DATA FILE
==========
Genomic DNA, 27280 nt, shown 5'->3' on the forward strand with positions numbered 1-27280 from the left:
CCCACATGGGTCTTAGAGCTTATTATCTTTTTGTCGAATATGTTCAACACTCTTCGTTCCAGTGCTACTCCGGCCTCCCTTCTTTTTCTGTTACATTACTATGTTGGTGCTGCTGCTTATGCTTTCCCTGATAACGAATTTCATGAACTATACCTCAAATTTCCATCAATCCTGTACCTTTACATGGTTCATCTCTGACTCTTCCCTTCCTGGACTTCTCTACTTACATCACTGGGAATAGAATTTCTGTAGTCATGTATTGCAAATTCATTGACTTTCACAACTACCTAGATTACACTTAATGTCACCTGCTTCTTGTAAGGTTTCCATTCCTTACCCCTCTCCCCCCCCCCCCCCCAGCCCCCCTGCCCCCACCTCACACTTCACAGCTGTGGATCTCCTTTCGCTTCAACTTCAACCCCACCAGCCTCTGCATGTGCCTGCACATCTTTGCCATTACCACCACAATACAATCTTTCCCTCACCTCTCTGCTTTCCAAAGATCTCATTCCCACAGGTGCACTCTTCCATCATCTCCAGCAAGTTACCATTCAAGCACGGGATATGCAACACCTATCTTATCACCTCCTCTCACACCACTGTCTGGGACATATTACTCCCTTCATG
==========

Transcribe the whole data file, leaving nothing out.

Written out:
Genomic DNA, 27280 nt, shown 5'->3' on the forward strand with positions numbered 1-27280 from the left:
CCCACATGGGTCTTAGAGCTTATTATCTTTTTGTCGAATATGTTCAACACTCTTCGTTCCAGTGCTACTCCGGCCTCCCTTCTTTTTCTGTTACATTACTATGTTGGTGCTGCTGCTTATGCTTTCCCTGATAACGAATTTCATGAACTATACCTCAAATTTCCATCAATCCTGTACCTTTACATGGTTCATCTCTGACTCTTCCCTTCCTGGACTTCTCTACTTACATCACTGGGAATAGAATTTCTGTAGTCATGTATTGCAAATTCATTGACTTTCACAACTACCTAGATTACACTTAATGTCACCTGCTTCTTGTAAGGTTTCCATTCCTTACCCCTCTCCCCCCCCCCCCCCCAGCCCCCCTGCCCCCACCTCACACTTCACAGCTGTGGATCTCCTTTCGCTTCAACTTCAACCCCACCAGCCTCTGCATGTGCCTGCACATCTTTGCCATTACCACCACAATACAATCTTTCCCTCACCTCTCTGCTTTCCAAAGATCTCATTCCCACAGGTGCACTCTTCCATCATCTCCAGCAAGTTACCATTCAAGCACGGGATATGCAACACCTATCTTATCACCTCCTCTCACACCACTGTCTGGGACATATTACTCCCTTCATG